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Bench Memos

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The Fascinating French Coalition to Save Marriage



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Far be it from me to suggest that the Supreme Court look to foreign sources or opinions to guide its deliberations in the two cases now pending on same-sex marriage.  But the shape of things in the current French debate over this issue is instructive indeed.  As I pointed out recently at Public Discourse, it is not that long ago that the idea of same-sex marriage was unthinkable, or at least un-thought-of, by . . . well, anyone, really.  And still more recently, well into the period when the advocacy of this redefinition of marriage had made its appearance, it was far from clear that most gays and lesbians even wanted this legal and social upheaval.  Yet today, there is a deadening uniformity in the “gay community,” with dissent from the marriage revolution extremely rare, and ruthlessly suppressed when it appears.  And the enforcement of the orthodoxy has swept thoroughly through the left in general–through the academy, the media and entertainment industries, the mainline churches, the elite law firms.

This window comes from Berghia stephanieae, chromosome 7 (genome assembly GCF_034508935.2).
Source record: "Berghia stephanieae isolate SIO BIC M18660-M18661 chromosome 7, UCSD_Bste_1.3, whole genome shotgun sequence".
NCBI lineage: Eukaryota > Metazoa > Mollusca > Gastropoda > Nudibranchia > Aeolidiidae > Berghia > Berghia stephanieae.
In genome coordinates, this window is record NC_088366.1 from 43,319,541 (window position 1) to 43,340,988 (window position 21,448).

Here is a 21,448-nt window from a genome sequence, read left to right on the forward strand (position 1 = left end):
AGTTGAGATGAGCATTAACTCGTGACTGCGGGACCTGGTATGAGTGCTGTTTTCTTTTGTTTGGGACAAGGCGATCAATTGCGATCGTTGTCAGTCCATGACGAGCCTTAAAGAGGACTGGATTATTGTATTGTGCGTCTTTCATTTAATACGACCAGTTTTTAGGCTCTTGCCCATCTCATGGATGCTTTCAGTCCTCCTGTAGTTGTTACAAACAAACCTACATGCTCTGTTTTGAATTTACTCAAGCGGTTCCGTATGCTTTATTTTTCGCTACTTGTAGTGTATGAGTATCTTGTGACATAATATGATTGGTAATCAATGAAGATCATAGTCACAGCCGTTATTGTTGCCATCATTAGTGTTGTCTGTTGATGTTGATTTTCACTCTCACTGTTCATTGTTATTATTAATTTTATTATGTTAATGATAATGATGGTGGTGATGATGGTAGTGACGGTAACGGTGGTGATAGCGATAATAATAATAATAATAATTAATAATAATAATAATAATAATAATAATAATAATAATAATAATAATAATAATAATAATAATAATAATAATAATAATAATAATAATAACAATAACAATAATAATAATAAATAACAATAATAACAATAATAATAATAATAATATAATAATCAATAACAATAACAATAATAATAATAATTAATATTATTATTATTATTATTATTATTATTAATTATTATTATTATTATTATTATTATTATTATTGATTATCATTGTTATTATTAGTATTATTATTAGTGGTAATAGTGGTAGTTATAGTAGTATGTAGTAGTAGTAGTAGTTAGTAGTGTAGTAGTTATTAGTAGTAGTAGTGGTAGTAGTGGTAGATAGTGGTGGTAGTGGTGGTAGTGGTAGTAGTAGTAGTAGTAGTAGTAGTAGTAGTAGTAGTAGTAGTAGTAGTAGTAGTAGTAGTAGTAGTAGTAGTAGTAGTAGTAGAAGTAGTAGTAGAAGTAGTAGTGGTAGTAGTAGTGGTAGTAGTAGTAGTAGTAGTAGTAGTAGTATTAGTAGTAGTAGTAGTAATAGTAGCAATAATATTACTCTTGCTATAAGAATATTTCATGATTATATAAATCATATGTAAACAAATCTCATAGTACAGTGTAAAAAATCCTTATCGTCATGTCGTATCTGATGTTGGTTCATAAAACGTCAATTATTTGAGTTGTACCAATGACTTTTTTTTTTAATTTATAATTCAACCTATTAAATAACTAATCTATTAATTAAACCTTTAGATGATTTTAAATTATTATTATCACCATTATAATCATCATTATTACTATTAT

But in France, as Robert Oscar Lopez shows in an eye-opening Public Discourse essay today, there is a real debate happening, and it crosses the usual ideological lines.  There we see vocal members of the gay community, liberals all, linking arms with conservative defenders of marriage.  Their common ground?  That it is wrong to think that anyone has a right to children, and that we should instead be thinking of the right of children.  What right is that?  The right of each child to his or her own mother and father.  That is what marriage is all about.

Our Supreme Court justices should not permit themselves to be buffaloed into believing that a “right to marry” can be based on nothing more than the intense desire of a few to redefine an institution that has nothing to do with their relationships, and everything to do with childbearing and childrearing.  The surprising turn of the French debate toward a discussion of the welfare of children–a turn being led in part by French homosexual activists–provides some food for thought for our Supreme Court.



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